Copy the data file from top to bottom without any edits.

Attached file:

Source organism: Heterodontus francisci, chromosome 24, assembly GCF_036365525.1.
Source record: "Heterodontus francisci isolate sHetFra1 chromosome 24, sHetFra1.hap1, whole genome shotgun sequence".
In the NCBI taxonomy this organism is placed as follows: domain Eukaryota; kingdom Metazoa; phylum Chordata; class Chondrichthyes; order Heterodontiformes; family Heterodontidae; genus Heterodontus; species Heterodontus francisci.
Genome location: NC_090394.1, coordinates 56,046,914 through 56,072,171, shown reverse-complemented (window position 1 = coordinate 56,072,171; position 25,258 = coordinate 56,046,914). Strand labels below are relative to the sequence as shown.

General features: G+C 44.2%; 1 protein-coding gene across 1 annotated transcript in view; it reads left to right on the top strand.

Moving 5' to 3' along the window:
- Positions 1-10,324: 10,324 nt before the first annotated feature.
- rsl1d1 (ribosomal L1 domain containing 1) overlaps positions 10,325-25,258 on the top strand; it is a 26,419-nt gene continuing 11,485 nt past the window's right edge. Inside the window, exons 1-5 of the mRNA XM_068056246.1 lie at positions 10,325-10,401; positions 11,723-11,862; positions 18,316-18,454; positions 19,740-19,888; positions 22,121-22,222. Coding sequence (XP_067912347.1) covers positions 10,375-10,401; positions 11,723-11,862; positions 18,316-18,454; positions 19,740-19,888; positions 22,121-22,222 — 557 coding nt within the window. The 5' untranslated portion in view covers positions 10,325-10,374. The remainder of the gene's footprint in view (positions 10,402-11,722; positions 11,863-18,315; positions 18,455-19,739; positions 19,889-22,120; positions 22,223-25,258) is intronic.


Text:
Source organism: Heterodontus francisci, chromosome 24, assembly GCF_036365525.1.
Source record: "Heterodontus francisci isolate sHetFra1 chromosome 24, sHetFra1.hap1, whole genome shotgun sequence".
In the NCBI taxonomy this organism is placed as follows: domain Eukaryota; kingdom Metazoa; phylum Chordata; class Chondrichthyes; order Heterodontiformes; family Heterodontidae; genus Heterodontus; species Heterodontus francisci.
Genome location: NC_090394.1, coordinates 56,046,914 through 56,072,171, shown reverse-complemented (window position 1 = coordinate 56,072,171; position 25,258 = coordinate 56,046,914). Strand labels below are relative to the sequence as shown.

General features: G+C 44.2%; 1 protein-coding gene across 1 annotated transcript in view; it reads left to right on the top strand.

Moving 5' to 3' along the window:
- Positions 1-10,324: 10,324 nt before the first annotated feature.
- rsl1d1 (ribosomal L1 domain containing 1) overlaps positions 10,325-25,258 on the top strand; it is a 26,419-nt gene continuing 11,485 nt past the window's right edge. Inside the window, exons 1-5 of the mRNA XM_068056246.1 lie at positions 10,325-10,401; positions 11,723-11,862; positions 18,316-18,454; positions 19,740-19,888; positions 22,121-22,222. Coding sequence (XP_067912347.1) covers positions 10,375-10,401; positions 11,723-11,862; positions 18,316-18,454; positions 19,740-19,888; positions 22,121-22,222 — 557 coding nt within the window. The 5' untranslated portion in view covers positions 10,325-10,374. The remainder of the gene's footprint in view (positions 10,402-11,722; positions 11,863-18,315; positions 18,455-19,739; positions 19,889-22,120; positions 22,223-25,258) is intronic.